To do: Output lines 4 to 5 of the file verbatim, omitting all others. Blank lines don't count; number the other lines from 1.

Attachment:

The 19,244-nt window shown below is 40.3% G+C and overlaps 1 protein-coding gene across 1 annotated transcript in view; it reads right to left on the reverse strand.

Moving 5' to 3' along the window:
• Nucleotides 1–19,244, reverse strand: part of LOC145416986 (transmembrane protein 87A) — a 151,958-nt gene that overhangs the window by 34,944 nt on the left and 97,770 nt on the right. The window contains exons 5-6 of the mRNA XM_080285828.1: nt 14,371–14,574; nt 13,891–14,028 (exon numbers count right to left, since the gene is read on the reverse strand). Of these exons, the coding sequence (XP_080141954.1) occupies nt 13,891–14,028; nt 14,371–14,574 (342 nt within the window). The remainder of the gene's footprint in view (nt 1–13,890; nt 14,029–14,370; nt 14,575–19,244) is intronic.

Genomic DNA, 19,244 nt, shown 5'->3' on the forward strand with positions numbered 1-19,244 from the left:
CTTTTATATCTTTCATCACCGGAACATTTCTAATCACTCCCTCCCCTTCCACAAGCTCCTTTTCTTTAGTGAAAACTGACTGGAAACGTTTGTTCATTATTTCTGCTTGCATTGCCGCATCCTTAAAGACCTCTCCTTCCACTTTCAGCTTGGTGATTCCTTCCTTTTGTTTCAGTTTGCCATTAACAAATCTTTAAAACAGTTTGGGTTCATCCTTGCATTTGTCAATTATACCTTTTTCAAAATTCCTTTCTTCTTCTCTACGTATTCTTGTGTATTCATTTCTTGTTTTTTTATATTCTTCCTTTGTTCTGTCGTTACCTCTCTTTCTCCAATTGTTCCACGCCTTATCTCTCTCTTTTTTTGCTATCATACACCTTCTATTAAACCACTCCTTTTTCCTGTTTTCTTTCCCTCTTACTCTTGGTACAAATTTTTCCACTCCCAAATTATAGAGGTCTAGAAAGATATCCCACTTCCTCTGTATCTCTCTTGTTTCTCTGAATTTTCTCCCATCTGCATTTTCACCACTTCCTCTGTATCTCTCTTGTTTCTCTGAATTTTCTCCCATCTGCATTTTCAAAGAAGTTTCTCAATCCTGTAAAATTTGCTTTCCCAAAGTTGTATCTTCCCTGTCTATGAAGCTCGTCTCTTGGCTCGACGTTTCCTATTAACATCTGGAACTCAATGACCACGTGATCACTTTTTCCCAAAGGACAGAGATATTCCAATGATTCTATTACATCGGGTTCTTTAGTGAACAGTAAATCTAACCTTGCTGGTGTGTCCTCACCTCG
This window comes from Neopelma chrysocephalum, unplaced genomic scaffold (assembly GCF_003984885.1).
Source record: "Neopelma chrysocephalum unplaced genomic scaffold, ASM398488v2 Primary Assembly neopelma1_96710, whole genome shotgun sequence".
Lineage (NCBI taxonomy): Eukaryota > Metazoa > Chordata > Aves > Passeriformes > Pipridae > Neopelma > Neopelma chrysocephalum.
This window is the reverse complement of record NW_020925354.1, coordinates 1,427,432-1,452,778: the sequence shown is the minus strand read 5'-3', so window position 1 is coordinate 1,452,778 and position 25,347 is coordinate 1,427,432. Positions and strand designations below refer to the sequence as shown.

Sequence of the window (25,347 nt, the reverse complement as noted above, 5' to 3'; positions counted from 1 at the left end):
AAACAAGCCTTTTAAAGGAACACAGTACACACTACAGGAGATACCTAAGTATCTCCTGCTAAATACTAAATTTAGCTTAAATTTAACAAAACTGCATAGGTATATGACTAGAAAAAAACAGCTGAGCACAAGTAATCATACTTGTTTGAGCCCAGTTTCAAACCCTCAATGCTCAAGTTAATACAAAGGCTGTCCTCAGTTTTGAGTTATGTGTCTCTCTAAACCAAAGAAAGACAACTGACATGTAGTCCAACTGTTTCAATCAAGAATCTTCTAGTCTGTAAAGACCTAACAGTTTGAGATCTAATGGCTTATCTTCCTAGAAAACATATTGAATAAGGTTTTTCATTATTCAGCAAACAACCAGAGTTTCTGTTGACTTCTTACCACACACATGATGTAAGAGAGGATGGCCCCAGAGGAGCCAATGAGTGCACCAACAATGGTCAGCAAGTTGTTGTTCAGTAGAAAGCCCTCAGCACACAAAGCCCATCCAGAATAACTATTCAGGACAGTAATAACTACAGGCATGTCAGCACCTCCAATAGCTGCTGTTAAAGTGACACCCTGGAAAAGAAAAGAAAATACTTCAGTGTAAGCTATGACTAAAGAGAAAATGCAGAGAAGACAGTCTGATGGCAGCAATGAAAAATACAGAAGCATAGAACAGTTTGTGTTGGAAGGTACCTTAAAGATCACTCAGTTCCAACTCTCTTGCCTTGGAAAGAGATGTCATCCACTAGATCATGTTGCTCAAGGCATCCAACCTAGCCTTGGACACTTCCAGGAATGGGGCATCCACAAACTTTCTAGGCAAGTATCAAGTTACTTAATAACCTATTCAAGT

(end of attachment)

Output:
Genomic DNA, 19,244 nt, shown 5'->3' on the forward strand with positions numbered 1-19,244 from the left:
CTTTTATATCTTTCATCACCGGAACATTTCTAATCACTCCCTCCCCTTCCACAAGCTCCTTTTCTTTAGTGAAAACTGACTGGAAACGTTTGTTCATTATTTCTGCTTGCATTGCCGCATCCTTAAAGACCTCTCCTTCCACTTTCAGCTTGGTGATTCCTTCCTTTTGTTTCAGTTTGCCATTAACAAATCTTTAAAACAGTTTGGGTTCATCCTTGCATTTGTCAATTATACCTTTTTCAAAATTCCTTTCTTCTTCTCTACGTATTCTTGTGTATTCATTTCTTGTTTTTTTATATTCTTCCTTTGTTCTGTCGTTACCTCTCTTTCTCCAATTGTTCCACGCCTTATCTCTCTCTTTTTTTGCTATCATACACCTTCTATTAAACCACTCCTTTTTCCTGTTTTCTTTCCCTCTTACTCTTGGTACAAATTTTTCCACTCCCAAATTATAGAGGTCTAGAAAGATATCCCACTTCCTCTGTATCTCTCTTGTTTCTCTGAATTTTCTCCCATCTGCATTTTCACCACTTCCTCTGTATCTCTCTTGTTTCTCTGAATTTTCTCCCATCTGCATTTTCAAAGAAGTTTCTCAATCCTGTAAAATTTGCTTTCCCAAAGTTGTATCTTCCCTGTCTATGAAGCTCGTCTCTTGGCTCGACGTTTCCTATTAACATCTGGAACTCAATGACCACGTGATCACTTTTTCCCAAAGGACAGAGATATTCCAATGATTCTATTACATCGGGTTCTTTAGTGAACAGTAAATCTAACCTTGCTGGTGTGTCCTCACCTCG